By Dusty Sonnenberg, CCA, Ohio Field Leader: a project of the Ohio Soybean Council and soybean checkoff
Just because a farmer has raised cover crops for a few years, it does not mean they have all the answers. Sometimes the experience leads to more questions. The more experience they gain, the more questions they have, but also the more new things they will try.
Hans Kok, program director of the Conservation Technology Information Center in Indiana led a discussion tackling the FAQs about cover crop management during the latest “Dirt on Soil Health” program.
Some of the common questions Kok encounters include: When is the best time to plant cover crops? When is the best time to terminate the cover crop? What are the best cover crops to plant? What about using wheat or cereal rye as a cover crop? What herbicides should be avoided? What does it cost to grow cover crops? Do cover crops make any money? Are there any value-added cover crops?
“The first question a farmer needs to answer for themselves is why they want to plant a cover crop,” Kok said. “We are only using our farms for about 5 months out of 12 months in the year for corn and soybeans production, which leaves 7 months of unused solar energy. With cover crops we can extend that to around 10 months to capture solar energy and store nutrients.”
There are a number of resources available to aid in cover crop selection.
“Talking to staff at the Soil and Water Conservation Office, or OSU Extension about what works best in your area is a great place to start,” Kok said. “The Midwest Cover Crops Council (MCCC) offers a Cover Crops Decision Tool (online computer program) that is excellent to help answer a lot of the basic questions in selecting the right cover crop for a farm.”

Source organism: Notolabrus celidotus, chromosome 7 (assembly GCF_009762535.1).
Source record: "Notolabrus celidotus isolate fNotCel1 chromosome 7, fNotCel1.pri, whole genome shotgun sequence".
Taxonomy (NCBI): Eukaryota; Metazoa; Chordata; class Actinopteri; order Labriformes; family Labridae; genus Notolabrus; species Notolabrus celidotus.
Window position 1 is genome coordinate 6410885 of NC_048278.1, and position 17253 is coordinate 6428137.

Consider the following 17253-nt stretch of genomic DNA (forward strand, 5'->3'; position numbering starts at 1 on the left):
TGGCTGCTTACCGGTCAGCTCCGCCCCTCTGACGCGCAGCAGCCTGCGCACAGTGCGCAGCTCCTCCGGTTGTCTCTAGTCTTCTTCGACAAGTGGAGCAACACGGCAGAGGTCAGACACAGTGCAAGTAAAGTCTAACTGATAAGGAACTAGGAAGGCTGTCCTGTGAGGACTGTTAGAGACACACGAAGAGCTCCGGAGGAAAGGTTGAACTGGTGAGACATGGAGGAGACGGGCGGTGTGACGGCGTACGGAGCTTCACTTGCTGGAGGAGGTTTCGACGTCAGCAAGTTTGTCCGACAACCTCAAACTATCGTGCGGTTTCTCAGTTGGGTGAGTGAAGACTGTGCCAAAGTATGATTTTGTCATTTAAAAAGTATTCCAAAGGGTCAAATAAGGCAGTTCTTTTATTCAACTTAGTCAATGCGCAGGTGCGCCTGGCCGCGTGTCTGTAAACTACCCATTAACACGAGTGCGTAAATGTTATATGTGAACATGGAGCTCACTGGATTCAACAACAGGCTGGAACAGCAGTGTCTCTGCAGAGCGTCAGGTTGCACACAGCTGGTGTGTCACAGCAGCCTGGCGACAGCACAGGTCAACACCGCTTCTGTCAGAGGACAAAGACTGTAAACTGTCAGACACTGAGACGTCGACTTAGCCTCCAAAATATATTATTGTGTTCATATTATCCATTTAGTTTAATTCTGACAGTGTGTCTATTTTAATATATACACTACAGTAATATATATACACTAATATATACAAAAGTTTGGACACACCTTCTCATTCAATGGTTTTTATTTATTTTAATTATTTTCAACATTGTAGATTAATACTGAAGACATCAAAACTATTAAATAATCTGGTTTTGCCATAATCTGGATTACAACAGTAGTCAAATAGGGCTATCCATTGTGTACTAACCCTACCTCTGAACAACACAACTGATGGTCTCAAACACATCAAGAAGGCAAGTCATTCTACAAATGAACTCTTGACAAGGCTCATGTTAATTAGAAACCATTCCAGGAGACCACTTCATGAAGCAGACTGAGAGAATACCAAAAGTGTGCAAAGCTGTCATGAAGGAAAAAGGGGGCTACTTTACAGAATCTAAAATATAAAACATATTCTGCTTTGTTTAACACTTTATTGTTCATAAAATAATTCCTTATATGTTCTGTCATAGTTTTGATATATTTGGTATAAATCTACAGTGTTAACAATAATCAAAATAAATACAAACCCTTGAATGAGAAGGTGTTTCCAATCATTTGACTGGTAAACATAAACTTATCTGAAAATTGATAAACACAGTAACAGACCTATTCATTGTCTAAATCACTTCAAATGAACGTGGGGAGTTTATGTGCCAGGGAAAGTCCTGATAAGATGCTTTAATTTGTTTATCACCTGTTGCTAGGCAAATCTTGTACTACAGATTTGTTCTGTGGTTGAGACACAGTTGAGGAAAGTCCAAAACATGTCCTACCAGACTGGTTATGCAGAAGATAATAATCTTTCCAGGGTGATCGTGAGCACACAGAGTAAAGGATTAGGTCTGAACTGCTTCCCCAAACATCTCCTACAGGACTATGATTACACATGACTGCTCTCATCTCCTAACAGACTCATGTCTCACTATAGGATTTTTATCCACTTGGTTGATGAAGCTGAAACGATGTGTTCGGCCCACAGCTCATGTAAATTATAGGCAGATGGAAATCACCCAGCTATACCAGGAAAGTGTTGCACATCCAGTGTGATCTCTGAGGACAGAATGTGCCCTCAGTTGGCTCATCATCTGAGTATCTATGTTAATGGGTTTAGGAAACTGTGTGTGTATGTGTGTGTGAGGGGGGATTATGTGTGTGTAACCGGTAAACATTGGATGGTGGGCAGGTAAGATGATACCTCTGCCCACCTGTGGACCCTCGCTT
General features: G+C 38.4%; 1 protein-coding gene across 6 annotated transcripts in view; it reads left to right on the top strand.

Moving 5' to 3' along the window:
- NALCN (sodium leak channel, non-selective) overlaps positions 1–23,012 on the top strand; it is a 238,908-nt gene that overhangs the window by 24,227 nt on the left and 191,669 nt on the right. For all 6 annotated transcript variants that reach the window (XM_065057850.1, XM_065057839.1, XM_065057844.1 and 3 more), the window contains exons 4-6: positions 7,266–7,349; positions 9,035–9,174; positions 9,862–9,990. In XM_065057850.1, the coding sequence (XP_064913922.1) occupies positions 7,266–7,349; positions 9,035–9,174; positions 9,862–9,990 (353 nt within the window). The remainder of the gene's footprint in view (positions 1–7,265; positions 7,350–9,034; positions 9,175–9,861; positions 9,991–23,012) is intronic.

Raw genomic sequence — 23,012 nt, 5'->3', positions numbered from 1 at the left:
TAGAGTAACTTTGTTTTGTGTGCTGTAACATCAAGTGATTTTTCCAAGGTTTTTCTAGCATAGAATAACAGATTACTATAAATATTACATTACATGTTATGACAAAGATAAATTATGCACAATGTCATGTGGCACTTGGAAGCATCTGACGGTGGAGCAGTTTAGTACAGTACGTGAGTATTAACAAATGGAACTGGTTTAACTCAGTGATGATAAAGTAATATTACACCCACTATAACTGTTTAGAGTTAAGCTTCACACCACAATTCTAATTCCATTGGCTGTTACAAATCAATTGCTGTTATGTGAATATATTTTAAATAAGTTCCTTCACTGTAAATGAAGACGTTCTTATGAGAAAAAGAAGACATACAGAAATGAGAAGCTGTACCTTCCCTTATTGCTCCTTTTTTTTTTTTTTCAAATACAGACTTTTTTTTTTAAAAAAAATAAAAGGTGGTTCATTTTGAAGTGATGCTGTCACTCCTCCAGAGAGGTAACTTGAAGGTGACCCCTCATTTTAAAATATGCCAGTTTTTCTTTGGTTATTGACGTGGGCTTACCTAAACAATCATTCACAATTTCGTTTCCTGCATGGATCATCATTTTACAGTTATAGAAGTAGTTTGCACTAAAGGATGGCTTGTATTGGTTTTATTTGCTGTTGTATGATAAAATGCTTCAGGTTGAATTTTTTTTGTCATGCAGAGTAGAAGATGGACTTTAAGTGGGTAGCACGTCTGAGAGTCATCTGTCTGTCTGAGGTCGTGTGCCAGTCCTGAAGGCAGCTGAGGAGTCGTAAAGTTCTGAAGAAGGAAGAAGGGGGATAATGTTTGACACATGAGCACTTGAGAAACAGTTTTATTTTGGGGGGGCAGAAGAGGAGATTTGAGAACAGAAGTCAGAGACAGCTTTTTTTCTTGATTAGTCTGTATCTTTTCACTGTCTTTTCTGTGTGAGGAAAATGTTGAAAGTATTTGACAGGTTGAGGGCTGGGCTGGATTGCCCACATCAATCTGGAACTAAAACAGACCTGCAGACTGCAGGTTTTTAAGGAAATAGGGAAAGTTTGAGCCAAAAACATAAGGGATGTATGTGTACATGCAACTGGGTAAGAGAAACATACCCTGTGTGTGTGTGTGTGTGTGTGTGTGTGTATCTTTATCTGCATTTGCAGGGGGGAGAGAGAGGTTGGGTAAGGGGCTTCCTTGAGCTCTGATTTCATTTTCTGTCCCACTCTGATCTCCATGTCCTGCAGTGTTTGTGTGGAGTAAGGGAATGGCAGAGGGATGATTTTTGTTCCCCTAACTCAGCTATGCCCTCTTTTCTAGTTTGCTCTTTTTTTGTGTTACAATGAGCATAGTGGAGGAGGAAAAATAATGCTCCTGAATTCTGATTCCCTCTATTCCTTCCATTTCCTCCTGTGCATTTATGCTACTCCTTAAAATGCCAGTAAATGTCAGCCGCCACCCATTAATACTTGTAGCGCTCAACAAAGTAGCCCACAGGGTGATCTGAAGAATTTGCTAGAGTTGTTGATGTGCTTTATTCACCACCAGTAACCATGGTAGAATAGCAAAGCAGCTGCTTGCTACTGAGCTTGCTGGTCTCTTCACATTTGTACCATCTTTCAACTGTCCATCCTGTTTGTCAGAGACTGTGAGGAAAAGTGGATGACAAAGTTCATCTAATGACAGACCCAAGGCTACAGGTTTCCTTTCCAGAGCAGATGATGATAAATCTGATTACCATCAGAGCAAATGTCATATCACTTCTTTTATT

Planting date is a key factor to establishing a successful cover crop.
“If a farmer can incorporate wheat in the rotation, that opens a larger window for planting a greater selection of cover crops,” Kok said. “The middle of September is a basic cut-off date that I use for planting most cover crops, other than cereal rye. The rye can be planted later in the fall and still have success.”
Finding alternatives to seed cover crops into a standing grain crop also provides a greater window of opportunity for establishment.
“Aerial seeding requires rain after the application for it to work,” Kok said. “Large seed cover crops such as peas will not work from a plane reliably. Aerial application generally works fairly well. A high-boy ground rig is another good option. There are some farmers who will inter-seed the cover crops when sidedressing their corn. This typically works best if you are farming north of I-70. You do need to pay attention to herbicide issues if seeding this early.”
How and when to terminate a cover crop is a popular consideration, and it depends largely on the farmer’s comfort level and experience with the cover crop species.